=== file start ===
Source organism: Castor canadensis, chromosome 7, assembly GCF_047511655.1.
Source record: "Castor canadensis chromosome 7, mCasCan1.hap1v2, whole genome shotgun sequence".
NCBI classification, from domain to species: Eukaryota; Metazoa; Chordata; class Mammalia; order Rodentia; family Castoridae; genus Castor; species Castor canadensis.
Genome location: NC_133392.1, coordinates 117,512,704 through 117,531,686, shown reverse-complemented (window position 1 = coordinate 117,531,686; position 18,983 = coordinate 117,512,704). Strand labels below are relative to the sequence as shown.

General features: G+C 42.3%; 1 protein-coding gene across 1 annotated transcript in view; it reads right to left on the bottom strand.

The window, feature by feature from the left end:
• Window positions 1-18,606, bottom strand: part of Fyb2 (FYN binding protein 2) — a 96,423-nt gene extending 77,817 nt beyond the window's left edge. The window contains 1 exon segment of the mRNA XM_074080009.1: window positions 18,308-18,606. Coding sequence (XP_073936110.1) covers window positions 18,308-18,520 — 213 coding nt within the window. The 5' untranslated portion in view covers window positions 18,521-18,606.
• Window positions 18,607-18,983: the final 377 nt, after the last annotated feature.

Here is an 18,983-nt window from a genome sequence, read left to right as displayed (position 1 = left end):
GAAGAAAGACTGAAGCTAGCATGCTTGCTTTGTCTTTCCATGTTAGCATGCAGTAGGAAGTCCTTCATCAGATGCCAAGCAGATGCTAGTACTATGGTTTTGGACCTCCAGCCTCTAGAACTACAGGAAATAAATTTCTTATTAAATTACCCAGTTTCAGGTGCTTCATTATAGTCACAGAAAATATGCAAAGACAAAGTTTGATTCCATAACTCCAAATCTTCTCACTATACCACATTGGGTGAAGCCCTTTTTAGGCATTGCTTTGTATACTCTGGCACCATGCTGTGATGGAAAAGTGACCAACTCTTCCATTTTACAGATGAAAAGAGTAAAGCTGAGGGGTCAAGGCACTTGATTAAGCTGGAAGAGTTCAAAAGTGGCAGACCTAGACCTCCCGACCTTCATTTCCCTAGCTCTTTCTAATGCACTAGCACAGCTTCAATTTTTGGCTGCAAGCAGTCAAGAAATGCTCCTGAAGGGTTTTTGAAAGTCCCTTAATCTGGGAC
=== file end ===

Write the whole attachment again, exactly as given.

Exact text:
Source organism: Castor canadensis, chromosome 7, assembly GCF_047511655.1.
Source record: "Castor canadensis chromosome 7, mCasCan1.hap1v2, whole genome shotgun sequence".
NCBI classification, from domain to species: Eukaryota; Metazoa; Chordata; class Mammalia; order Rodentia; family Castoridae; genus Castor; species Castor canadensis.
Genome location: NC_133392.1, coordinates 117,512,704 through 117,531,686, shown reverse-complemented (window position 1 = coordinate 117,531,686; position 18,983 = coordinate 117,512,704). Strand labels below are relative to the sequence as shown.

General features: G+C 42.3%; 1 protein-coding gene across 1 annotated transcript in view; it reads right to left on the bottom strand.

The window, feature by feature from the left end:
• Window positions 1-18,606, bottom strand: part of Fyb2 (FYN binding protein 2) — a 96,423-nt gene extending 77,817 nt beyond the window's left edge. The window contains 1 exon segment of the mRNA XM_074080009.1: window positions 18,308-18,606. Coding sequence (XP_073936110.1) covers window positions 18,308-18,520 — 213 coding nt within the window. The 5' untranslated portion in view covers window positions 18,521-18,606.
• Window positions 18,607-18,983: the final 377 nt, after the last annotated feature.

Here is an 18,983-nt window from a genome sequence, read left to right as displayed (position 1 = left end):
GAAGAAAGACTGAAGCTAGCATGCTTGCTTTGTCTTTCCATGTTAGCATGCAGTAGGAAGTCCTTCATCAGATGCCAAGCAGATGCTAGTACTATGGTTTTGGACCTCCAGCCTCTAGAACTACAGGAAATAAATTTCTTATTAAATTACCCAGTTTCAGGTGCTTCATTATAGTCACAGAAAATATGCAAAGACAAAGTTTGATTCCATAACTCCAAATCTTCTCACTATACCACATTGGGTGAAGCCCTTTTTAGGCATTGCTTTGTATACTCTGGCACCATGCTGTGATGGAAAAGTGACCAACTCTTCCATTTTACAGATGAAAAGAGTAAAGCTGAGGGGTCAAGGCACTTGATTAAGCTGGAAGAGTTCAAAAGTGGCAGACCTAGACCTCCCGACCTTCATTTCCCTAGCTCTTTCTAATGCACTAGCACAGCTTCAATTTTTGGCTGCAAGCAGTCAAGAAATGCTCCTGAAGGGTTTTTGAAAGTCCCTTAATCTGGGAC